Ahead of Spotify’s upcoming Stream On event, where the company is expected to announce a redesigned home feed and other updates, the company today launched a new AI feature called “DJ” to better personalize the music listening experience for its users. Similar to a radio DJ, Spotify’s DJ feature will deliver a curated selection of music alongside AI-powered spoken commentary about the tracks and artists you like, using what Spotify says is a “stunningly realistic voice.”
The idea, explains the company, is for Spotify to get to know users so well that the DJ can choose what to play for you when you hit the button. Or, as Spotify says, it’s putting an “AI DJ in your pocket.”
More broadly, the feature has the potential to turn Spotify into a lean-back, passive experience for those times users don’t feel like dictating to Spotify what to stream next or fumbling around with its interface to find a playlist they like.
The OpenAI-powered feature is still in beta testing as of the time of today’s launch and is only available in English for Spotify Premium subscribers in the U.S. and Canada for the time being.
For years, Spotify has led the market with its personalization technology, launching its flagship playlist Discover Weekly back in 2015 to immediate success. This was then followed by a number of other playlists designed to cater to the end user’s unique preferences, including Release Radar, Daily Mixes, Your Time Capsule, Blend and those aimed at specific activities, like commuting or working out, among other things. In more recent years, Spotify has also become a trendsetter with its personalized annual review, Spotify Wrapped, which has since been copycatted by its rivals.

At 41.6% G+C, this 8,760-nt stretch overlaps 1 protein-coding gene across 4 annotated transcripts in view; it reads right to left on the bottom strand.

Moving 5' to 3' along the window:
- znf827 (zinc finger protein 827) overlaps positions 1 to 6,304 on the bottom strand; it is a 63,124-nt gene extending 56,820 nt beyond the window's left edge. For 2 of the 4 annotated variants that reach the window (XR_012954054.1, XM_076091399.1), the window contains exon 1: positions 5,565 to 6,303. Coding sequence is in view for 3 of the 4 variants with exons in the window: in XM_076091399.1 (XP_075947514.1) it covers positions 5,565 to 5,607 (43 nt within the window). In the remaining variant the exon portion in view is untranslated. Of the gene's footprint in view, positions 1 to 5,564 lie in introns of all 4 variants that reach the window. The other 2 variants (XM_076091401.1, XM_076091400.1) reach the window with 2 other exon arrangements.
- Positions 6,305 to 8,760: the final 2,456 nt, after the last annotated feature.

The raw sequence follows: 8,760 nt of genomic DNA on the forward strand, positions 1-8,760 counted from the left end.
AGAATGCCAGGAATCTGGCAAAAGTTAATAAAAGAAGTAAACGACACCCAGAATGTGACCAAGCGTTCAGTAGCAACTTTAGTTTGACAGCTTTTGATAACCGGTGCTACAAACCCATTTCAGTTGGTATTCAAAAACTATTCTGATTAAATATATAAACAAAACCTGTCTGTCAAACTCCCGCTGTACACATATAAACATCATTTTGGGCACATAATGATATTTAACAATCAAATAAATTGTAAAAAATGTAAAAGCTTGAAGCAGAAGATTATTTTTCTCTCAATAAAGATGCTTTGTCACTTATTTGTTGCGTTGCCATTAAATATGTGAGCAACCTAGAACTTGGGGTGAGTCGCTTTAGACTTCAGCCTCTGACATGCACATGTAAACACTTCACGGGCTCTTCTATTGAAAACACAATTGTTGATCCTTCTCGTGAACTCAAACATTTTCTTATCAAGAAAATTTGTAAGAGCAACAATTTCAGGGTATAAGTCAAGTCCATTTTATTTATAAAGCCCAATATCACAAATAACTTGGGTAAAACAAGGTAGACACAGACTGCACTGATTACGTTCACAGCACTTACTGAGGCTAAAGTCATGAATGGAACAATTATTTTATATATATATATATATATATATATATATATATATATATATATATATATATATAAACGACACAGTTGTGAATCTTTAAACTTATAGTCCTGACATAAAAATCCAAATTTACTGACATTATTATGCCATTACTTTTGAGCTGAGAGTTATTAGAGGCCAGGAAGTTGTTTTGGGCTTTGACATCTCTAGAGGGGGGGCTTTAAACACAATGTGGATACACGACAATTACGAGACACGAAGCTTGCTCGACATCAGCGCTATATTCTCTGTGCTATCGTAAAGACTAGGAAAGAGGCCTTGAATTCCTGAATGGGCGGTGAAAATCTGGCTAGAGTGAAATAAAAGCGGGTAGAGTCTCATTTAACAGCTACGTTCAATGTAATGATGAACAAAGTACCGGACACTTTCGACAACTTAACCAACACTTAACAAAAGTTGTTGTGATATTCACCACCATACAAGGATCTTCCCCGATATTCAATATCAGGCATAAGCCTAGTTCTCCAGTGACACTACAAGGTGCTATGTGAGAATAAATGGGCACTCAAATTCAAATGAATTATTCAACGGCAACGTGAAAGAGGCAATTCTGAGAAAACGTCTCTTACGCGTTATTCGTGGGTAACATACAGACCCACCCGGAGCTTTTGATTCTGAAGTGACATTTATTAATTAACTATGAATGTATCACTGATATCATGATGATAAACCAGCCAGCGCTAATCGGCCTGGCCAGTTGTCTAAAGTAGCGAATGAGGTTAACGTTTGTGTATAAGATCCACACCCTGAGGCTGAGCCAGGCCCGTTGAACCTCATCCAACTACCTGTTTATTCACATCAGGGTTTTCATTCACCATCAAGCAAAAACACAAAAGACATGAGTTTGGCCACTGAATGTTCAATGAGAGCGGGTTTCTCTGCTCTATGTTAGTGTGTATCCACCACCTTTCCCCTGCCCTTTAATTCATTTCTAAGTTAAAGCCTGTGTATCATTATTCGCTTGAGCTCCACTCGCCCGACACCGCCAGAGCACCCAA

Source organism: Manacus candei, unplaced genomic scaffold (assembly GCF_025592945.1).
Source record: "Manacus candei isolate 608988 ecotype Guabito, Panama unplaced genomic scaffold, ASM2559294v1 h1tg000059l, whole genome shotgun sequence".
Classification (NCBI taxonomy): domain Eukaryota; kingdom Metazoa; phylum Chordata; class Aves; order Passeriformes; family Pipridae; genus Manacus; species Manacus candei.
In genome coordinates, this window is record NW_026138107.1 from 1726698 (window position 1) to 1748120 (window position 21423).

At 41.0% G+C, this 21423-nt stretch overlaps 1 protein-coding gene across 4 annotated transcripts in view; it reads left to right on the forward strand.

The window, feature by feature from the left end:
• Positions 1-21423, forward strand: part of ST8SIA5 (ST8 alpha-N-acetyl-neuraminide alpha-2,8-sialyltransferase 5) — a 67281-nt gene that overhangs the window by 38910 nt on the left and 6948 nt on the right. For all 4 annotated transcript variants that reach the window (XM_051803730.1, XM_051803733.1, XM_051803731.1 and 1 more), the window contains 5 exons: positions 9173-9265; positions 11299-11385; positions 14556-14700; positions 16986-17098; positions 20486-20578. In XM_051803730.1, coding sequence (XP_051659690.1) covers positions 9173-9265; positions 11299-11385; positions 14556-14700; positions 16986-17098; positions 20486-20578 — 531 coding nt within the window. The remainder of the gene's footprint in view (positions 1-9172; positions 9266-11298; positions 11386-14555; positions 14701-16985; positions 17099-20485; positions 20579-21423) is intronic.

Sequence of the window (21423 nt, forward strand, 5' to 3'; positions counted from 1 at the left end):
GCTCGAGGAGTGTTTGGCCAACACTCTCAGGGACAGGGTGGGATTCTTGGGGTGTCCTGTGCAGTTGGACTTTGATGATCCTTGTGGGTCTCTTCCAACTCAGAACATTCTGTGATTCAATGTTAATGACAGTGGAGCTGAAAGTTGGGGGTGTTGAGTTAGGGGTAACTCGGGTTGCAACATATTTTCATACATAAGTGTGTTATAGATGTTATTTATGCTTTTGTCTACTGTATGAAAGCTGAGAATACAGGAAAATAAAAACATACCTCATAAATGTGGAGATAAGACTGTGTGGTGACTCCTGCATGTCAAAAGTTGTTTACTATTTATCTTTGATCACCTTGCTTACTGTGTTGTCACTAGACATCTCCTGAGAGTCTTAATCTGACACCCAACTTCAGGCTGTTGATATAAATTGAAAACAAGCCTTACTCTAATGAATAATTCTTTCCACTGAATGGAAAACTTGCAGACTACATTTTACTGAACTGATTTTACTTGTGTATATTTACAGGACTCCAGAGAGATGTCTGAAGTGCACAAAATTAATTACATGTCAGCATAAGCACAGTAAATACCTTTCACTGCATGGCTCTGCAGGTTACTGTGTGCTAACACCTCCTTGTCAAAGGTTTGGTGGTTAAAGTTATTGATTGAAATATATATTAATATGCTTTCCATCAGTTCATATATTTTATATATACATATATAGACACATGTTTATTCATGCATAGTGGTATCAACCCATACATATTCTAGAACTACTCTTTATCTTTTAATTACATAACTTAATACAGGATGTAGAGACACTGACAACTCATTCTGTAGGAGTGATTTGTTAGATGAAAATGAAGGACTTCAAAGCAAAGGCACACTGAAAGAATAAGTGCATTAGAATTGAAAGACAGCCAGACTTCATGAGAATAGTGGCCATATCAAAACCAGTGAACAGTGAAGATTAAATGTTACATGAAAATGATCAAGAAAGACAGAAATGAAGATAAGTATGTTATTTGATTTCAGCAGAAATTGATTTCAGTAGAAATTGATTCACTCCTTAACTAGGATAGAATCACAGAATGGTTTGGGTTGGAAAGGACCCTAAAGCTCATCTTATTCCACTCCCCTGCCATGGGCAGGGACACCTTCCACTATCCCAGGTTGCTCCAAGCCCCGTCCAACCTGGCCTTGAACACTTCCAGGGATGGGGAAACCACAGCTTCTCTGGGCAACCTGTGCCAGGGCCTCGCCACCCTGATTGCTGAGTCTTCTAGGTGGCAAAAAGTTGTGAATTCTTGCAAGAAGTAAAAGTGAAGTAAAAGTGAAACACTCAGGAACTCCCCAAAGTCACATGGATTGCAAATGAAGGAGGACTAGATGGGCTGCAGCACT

With the wider technology market now focused on new ways to leverage AI advances, it was only a matter of time before Spotify rolled out its own take on how modern AI could be used to improve its personalization experience.
In this case, the company says its new DJ feature is a combination of its existing personalization technology, an AI voice from its 2022 Sonantic acquisition, and Generative AI through the use of OpenAI technology. (Spotify tells us it has a business relationship with OpenAI, but did not refer to the company as a partner.)
Instead, Spotify says it provided its music editors, experts, scriptwriters and data curators with access to OpenAI’s Generative AI tech in order to scale their insights about music, artists and genres. The technology is being put to use to create “culturally relevant, accurate pieces of commentary at scale,” the company says. (Accuracy is perhaps a key word here, given Bing and Google’s recent AI failures. Time will tell if Spotify’s use case faces similar struggles.)
As listeners engage with the new DJ feature, they’ll be presented with a personalized stream of songs that will include both newer tracks and old favorites. This stream will be continually refreshed, we understand. As they listen, they’ll also hear commentary directly followed by the song it’s referring to.